Monday, February 18, 2013

Rooting out the mother tongue

Catching up after winter bugs… here is an article for Nature News from a week or so back.


Computer algorithm reconstructs ancient languages

On Fiji, a star is a kalokalo. For Pazeh Taiwanese aboriginals it is mintol, and for the Melanau people of Borneo, biten. All these words are thought to come from the same root – but what was it?

An automated computer algorithm devised by researchers in Canada and California now offers an answer – in this case, bituqen. The program can reconstruct extinct ‘root’ languages from modern ones, a process that has previously been done painstakingly ‘by hand’ using rules of how linguistic sounds tend to change over time.

Statistician Alexandre Bouchard-Côté of the University of British Columbia and his coworkers say that, by making the reconstruction of ancestral languages much simpler, their method should make it easier to test hypotheses about how languages evolve. They report their technique in the Proceedings of the National Academy of Sciences USA [1].

Automated computer methods like this have been attempted before, but the authors say these were rather intractable and prescriptive. The method of Bouchard-Côté and colleagues can factor in a large number of languages to improve the quality of reconstruction, and it uses rules that handle possible sound changes in flexible, probabilistic ways.

The method requires a list of words in each language, with their meanings, and a map of the phylogenetic ‘language tree’ showing how each language is related to the others. These trees are routinely constructed today by linguists using techniques borrowed from evolutionary biology.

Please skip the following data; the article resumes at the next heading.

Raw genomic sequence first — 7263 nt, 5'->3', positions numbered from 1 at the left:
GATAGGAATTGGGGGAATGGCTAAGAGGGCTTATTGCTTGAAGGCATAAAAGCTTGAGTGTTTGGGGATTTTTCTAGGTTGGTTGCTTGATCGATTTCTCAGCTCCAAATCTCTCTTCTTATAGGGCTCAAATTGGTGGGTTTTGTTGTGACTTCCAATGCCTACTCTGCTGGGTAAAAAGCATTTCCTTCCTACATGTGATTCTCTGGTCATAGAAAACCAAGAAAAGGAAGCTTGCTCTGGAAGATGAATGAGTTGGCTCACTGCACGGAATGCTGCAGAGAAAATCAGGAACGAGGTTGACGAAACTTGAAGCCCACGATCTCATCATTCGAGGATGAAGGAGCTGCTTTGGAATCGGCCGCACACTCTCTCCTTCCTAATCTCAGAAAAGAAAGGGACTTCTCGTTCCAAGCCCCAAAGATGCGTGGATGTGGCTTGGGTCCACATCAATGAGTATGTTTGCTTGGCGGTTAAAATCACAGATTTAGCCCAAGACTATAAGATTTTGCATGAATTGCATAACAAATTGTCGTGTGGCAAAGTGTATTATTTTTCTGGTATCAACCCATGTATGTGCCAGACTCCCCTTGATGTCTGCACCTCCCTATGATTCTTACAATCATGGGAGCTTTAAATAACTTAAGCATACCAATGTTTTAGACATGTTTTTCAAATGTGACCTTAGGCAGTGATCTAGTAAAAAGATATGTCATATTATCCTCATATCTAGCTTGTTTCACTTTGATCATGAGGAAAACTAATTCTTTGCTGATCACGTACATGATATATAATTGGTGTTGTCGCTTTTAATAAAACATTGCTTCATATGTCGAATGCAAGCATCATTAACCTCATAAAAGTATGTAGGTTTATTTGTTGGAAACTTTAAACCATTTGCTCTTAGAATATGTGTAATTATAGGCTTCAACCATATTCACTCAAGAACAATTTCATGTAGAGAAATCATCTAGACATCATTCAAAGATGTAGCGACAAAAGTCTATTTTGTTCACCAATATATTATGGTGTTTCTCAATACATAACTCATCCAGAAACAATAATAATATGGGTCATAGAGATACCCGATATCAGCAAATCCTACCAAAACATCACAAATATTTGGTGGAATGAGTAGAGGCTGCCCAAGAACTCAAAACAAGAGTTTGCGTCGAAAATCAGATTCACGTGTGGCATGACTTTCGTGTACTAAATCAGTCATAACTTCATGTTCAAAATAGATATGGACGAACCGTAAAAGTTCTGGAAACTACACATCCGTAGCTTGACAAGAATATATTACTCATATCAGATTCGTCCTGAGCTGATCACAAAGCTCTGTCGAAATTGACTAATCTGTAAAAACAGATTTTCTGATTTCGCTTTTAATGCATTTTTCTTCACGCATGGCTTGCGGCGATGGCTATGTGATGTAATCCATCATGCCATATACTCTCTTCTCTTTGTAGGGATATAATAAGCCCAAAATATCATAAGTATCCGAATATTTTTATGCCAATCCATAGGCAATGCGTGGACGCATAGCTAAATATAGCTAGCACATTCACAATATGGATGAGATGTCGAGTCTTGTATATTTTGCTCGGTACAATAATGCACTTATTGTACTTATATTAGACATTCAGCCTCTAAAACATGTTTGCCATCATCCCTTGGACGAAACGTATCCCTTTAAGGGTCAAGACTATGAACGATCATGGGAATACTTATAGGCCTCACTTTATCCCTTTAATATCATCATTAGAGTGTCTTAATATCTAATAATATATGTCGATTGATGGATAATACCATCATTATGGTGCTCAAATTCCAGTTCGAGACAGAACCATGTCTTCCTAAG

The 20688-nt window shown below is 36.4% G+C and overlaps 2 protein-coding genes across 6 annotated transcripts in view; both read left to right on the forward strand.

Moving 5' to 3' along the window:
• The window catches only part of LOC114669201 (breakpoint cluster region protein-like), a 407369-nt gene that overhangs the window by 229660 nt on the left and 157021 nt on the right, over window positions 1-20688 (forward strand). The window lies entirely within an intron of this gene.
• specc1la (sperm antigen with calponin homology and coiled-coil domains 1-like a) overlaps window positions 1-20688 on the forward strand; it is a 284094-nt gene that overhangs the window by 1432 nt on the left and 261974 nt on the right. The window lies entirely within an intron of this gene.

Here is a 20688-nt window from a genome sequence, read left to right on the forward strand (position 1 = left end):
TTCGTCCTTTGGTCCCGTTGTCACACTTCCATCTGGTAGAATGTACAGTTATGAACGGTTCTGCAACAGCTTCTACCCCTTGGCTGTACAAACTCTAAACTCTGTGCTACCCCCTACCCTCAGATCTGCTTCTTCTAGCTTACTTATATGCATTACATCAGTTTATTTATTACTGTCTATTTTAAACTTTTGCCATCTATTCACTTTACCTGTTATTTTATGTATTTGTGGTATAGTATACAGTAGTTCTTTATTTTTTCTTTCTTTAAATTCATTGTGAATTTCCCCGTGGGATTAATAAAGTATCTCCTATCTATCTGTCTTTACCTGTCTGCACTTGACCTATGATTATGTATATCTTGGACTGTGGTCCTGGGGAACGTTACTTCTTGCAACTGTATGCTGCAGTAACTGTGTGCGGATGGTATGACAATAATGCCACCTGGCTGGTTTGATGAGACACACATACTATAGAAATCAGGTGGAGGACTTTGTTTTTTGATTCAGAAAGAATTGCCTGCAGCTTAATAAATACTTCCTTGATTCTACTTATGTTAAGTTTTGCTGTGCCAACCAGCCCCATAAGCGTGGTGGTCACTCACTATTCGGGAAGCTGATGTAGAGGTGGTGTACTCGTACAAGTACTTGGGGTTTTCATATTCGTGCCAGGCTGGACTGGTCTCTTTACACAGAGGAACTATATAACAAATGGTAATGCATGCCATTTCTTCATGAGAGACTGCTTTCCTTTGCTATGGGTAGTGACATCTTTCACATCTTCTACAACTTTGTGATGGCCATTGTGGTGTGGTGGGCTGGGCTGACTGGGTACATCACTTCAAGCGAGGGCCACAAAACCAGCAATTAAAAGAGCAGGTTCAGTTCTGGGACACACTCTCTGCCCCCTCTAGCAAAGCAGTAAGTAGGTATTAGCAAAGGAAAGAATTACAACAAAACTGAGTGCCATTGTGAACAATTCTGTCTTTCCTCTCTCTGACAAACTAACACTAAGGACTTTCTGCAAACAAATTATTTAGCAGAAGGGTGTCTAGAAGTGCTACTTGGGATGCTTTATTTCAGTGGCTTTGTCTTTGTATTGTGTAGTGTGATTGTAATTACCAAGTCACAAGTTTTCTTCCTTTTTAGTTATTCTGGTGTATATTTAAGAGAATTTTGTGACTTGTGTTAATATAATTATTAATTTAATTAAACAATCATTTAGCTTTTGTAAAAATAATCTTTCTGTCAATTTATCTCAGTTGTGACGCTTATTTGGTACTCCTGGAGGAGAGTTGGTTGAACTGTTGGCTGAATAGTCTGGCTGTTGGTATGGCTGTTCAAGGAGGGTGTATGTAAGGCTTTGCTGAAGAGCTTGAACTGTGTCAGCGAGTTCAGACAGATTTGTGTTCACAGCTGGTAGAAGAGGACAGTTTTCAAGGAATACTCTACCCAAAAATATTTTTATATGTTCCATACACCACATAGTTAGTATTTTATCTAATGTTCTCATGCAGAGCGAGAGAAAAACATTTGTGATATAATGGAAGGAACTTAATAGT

The algorithm can automatically identify cognate words (ones with the same root) in the lexicons. It then applies rules known to govern sound changes to deduce the likely root of each set of cognates. For example, phonemes that are always paired will tend to get condensed into one if this doesn’t lose any semantic information.

The algorithm involves millions of parameters, whose values are found by an automated shuffling process that seeks the simplest fit to the data. It’s a little like cracking a code, based on a series of encoded phrases, by trying out possible bits of cipher and working your way towards one that gives a plausible solution to all the phrases.

The researchers tested their approach on 637 Austronesian languages spoken primarily on islands in Southeast Asia and the Pacific, including Malaysia, the Philippines and Indonesia. Manual methods have previously been used to reconstruct the protolanguage of this large group, thought to have come originally from Taiwan.

Bouchard-Côté and colleagues found that the predictions of their algorithm matched those of the manual method in 85 percent of cases (including bituqen). “Our system only uses a subset of the factors taken into consideration by a linguist, so we feel most of the discrepancies reflect things to be improved in our method”, admits Bouchard-Côté.

“It looks as though this method could be a very useful labor-saving device in some cases”, says linguist Don Ringe of the University of Pennsylvania. But he cautions that methods which are “correct or nearly correct in about 85% of the cases will never be good enough. Our reconstructions might be no better than an approximation, and if we settle for what look like approximations even to us, we might be plain wrong.”

Bouchard-Côté and colleagues used the method to test a hypothesis about language evolution first proposed in 1955 [2], which states that sounds that are particularly important for distinguishing words from each other are more resistant to change. Any such pattern is almost impossible to spot for just a few languages, but it emerged clearly from the data set of 637 languages.

There had previously been some scepticism about this so-called ‘functional load hypothesis’, and Ringe says that “the demonstration that there might be something to it after all is interesting.”

He adds that “it’s refreshing to find colleagues in other disciplines tackling a problem that historical linguists actually care about.”

1. Bouchard-Côté, A., Hall, D., Griffiths, T. L. & Klein, D. Proc. Natl Acad. Sci. USA doi/10.1073/pnas.1204678110 (2013).
2. Martinet, A., Économie des Changements Phonétiques (Maisonneuve & Larose, Paris, 1955).

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